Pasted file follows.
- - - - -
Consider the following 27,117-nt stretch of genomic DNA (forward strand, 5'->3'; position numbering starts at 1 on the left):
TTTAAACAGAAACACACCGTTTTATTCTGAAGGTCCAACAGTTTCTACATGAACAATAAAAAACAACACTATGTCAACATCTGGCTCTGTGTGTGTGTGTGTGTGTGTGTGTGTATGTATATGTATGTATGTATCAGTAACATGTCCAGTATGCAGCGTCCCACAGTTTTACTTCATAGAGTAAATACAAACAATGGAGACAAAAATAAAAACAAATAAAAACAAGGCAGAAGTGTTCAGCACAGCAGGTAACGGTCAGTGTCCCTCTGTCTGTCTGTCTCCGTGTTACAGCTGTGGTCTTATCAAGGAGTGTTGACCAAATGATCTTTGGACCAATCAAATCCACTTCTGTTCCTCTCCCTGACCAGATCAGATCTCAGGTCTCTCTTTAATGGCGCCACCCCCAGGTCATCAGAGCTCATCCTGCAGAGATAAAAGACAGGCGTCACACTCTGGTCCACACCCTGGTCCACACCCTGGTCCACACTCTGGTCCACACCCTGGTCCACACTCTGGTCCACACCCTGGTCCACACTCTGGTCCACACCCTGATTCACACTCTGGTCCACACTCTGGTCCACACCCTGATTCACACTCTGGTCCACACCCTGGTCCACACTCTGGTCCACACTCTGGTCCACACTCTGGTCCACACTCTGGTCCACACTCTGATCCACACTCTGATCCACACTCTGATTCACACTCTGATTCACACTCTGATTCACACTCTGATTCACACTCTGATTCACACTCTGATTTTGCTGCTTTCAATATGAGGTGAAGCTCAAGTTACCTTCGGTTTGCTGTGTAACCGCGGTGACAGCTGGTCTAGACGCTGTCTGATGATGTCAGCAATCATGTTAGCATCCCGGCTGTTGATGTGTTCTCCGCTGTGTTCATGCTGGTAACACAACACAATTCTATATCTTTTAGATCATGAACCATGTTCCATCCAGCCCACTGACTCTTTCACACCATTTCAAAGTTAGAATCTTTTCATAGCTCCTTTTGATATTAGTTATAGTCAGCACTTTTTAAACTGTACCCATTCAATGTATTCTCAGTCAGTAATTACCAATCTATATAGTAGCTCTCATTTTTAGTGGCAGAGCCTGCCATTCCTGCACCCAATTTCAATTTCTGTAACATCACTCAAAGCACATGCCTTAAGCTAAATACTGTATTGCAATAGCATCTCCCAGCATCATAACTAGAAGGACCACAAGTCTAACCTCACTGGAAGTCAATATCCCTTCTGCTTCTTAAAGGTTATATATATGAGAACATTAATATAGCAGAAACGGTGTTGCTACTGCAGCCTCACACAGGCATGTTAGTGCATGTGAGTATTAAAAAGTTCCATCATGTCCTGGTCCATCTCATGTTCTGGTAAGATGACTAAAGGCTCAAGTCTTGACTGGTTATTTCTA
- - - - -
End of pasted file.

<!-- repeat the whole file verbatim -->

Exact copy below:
Consider the following 27,117-nt stretch of genomic DNA (forward strand, 5'->3'; position numbering starts at 1 on the left):
TTTAAACAGAAACACACCGTTTTATTCTGAAGGTCCAACAGTTTCTACATGAACAATAAAAAACAACACTATGTCAACATCTGGCTCTGTGTGTGTGTGTGTGTGTGTGTGTGTATGTATATGTATGTATGTATCAGTAACATGTCCAGTATGCAGCGTCCCACAGTTTTACTTCATAGAGTAAATACAAACAATGGAGACAAAAATAAAAACAAATAAAAACAAGGCAGAAGTGTTCAGCACAGCAGGTAACGGTCAGTGTCCCTCTGTCTGTCTGTCTCCGTGTTACAGCTGTGGTCTTATCAAGGAGTGTTGACCAAATGATCTTTGGACCAATCAAATCCACTTCTGTTCCTCTCCCTGACCAGATCAGATCTCAGGTCTCTCTTTAATGGCGCCACCCCCAGGTCATCAGAGCTCATCCTGCAGAGATAAAAGACAGGCGTCACACTCTGGTCCACACCCTGGTCCACACCCTGGTCCACACTCTGGTCCACACCCTGGTCCACACTCTGGTCCACACCCTGGTCCACACTCTGGTCCACACCCTGATTCACACTCTGGTCCACACTCTGGTCCACACCCTGATTCACACTCTGGTCCACACCCTGGTCCACACTCTGGTCCACACTCTGGTCCACACTCTGGTCCACACTCTGGTCCACACTCTGATCCACACTCTGATCCACACTCTGATTCACACTCTGATTCACACTCTGATTCACACTCTGATTCACACTCTGATTCACACTCTGATTTTGCTGCTTTCAATATGAGGTGAAGCTCAAGTTACCTTCGGTTTGCTGTGTAACCGCGGTGACAGCTGGTCTAGACGCTGTCTGATGATGTCAGCAATCATGTTAGCATCCCGGCTGTTGATGTGTTCTCCGCTGTGTTCATGCTGGTAACACAACACAATTCTATATCTTTTAGATCATGAACCATGTTCCATCCAGCCCACTGACTCTTTCACACCATTTCAAAGTTAGAATCTTTTCATAGCTCCTTTTGATATTAGTTATAGTCAGCACTTTTTAAACTGTACCCATTCAATGTATTCTCAGTCAGTAATTACCAATCTATATAGTAGCTCTCATTTTTAGTGGCAGAGCCTGCCATTCCTGCACCCAATTTCAATTTCTGTAACATCACTCAAAGCACATGCCTTAAGCTAAATACTGTATTGCAATAGCATCTCCCAGCATCATAACTAGAAGGACCACAAGTCTAACCTCACTGGAAGTCAATATCCCTTCTGCTTCTTAAAGGTTATATATATGAGAACATTAATATAGCAGAAACGGTGTTGCTACTGCAGCCTCACACAGGCATGTTAGTGCATGTGAGTATTAAAAAGTTCCATCATGTCCTGGTCCATCTCATGTTCTGGTAAGATGACTAAAGGCTCAAGTCTTGACTGGTTATTTCTA